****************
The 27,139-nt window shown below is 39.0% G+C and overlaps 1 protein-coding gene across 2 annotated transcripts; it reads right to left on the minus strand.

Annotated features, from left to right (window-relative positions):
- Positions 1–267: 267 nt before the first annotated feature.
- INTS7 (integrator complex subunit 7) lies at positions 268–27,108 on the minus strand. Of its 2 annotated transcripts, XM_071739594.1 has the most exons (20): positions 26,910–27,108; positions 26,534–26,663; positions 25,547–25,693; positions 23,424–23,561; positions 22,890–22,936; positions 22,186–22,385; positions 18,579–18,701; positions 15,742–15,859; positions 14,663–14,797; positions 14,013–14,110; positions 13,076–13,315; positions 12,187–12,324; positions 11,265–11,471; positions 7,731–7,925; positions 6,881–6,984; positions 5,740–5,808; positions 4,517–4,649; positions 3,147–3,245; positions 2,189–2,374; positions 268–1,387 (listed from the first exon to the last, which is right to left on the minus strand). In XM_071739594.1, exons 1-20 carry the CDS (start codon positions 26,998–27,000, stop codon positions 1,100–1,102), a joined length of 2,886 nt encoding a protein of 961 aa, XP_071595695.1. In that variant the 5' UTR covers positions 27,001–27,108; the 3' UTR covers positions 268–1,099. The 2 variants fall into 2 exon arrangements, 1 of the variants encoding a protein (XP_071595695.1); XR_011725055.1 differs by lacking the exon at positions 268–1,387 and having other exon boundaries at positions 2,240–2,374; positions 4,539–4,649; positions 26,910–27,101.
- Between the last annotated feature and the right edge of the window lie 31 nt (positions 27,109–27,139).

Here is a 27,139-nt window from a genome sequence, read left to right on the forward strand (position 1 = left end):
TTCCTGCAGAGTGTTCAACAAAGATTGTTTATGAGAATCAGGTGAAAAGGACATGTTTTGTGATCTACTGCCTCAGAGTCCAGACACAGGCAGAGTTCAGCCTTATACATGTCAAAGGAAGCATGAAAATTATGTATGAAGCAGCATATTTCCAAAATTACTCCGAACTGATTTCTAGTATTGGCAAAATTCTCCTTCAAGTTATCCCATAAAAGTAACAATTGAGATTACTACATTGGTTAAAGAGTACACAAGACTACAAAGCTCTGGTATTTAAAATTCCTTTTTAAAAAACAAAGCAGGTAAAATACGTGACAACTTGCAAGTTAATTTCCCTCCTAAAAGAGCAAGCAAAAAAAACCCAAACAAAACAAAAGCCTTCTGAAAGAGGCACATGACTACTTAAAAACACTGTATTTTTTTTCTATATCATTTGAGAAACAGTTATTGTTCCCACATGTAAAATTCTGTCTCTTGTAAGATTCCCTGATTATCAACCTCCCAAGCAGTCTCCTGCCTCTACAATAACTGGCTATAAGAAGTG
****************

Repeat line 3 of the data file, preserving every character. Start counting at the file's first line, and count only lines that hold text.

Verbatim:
- Positions 1–267: 267 nt before the first annotated feature.